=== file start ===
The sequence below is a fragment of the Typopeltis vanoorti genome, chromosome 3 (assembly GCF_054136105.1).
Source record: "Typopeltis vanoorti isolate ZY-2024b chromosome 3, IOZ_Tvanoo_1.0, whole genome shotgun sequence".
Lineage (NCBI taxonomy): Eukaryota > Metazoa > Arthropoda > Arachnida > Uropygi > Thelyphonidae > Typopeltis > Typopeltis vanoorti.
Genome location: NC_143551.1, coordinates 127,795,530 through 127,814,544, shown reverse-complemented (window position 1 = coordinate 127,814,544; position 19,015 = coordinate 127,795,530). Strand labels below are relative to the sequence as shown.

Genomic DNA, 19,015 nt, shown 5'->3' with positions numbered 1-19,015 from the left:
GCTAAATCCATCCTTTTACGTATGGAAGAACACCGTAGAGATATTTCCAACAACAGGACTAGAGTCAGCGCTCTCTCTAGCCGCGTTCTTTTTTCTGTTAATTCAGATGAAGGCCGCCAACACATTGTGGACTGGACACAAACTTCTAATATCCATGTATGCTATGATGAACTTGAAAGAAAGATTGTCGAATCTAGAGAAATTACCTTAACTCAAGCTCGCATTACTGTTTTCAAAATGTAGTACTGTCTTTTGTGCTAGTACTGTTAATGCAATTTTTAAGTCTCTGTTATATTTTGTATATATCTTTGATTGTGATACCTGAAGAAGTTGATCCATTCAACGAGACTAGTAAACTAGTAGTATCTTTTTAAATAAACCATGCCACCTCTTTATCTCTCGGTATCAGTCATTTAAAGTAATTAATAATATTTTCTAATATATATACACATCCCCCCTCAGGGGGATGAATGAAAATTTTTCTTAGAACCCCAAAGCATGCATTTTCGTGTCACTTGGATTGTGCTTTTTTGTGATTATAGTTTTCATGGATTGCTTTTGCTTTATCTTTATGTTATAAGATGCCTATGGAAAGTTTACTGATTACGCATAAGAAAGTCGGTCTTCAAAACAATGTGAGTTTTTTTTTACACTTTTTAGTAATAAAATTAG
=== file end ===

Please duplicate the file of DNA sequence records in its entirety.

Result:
The sequence below is a fragment of the Typopeltis vanoorti genome, chromosome 3 (assembly GCF_054136105.1).
Source record: "Typopeltis vanoorti isolate ZY-2024b chromosome 3, IOZ_Tvanoo_1.0, whole genome shotgun sequence".
Lineage (NCBI taxonomy): Eukaryota > Metazoa > Arthropoda > Arachnida > Uropygi > Thelyphonidae > Typopeltis > Typopeltis vanoorti.
Genome location: NC_143551.1, coordinates 127,795,530 through 127,814,544, shown reverse-complemented (window position 1 = coordinate 127,814,544; position 19,015 = coordinate 127,795,530). Strand labels below are relative to the sequence as shown.

Genomic DNA, 19,015 nt, shown 5'->3' with positions numbered 1-19,015 from the left:
GCTAAATCCATCCTTTTACGTATGGAAGAACACCGTAGAGATATTTCCAACAACAGGACTAGAGTCAGCGCTCTCTCTAGCCGCGTTCTTTTTTCTGTTAATTCAGATGAAGGCCGCCAACACATTGTGGACTGGACACAAACTTCTAATATCCATGTATGCTATGATGAACTTGAAAGAAAGATTGTCGAATCTAGAGAAATTACCTTAACTCAAGCTCGCATTACTGTTTTCAAAATGTAGTACTGTCTTTTGTGCTAGTACTGTTAATGCAATTTTTAAGTCTCTGTTATATTTTGTATATATCTTTGATTGTGATACCTGAAGAAGTTGATCCATTCAACGAGACTAGTAAACTAGTAGTATCTTTTTAAATAAACCATGCCACCTCTTTATCTCTCGGTATCAGTCATTTAAAGTAATTAATAATATTTTCTAATATATATACACATCCCCCCTCAGGGGGATGAATGAAAATTTTTCTTAGAACCCCAAAGCATGCATTTTCGTGTCACTTGGATTGTGCTTTTTTGTGATTATAGTTTTCATGGATTGCTTTTGCTTTATCTTTATGTTATAAGATGCCTATGGAAAGTTTACTGATTACGCATAAGAAAGTCGGTCTTCAAAACAATGTGAGTTTTTTTTTACACTTTTTAGTAATAAAATTAG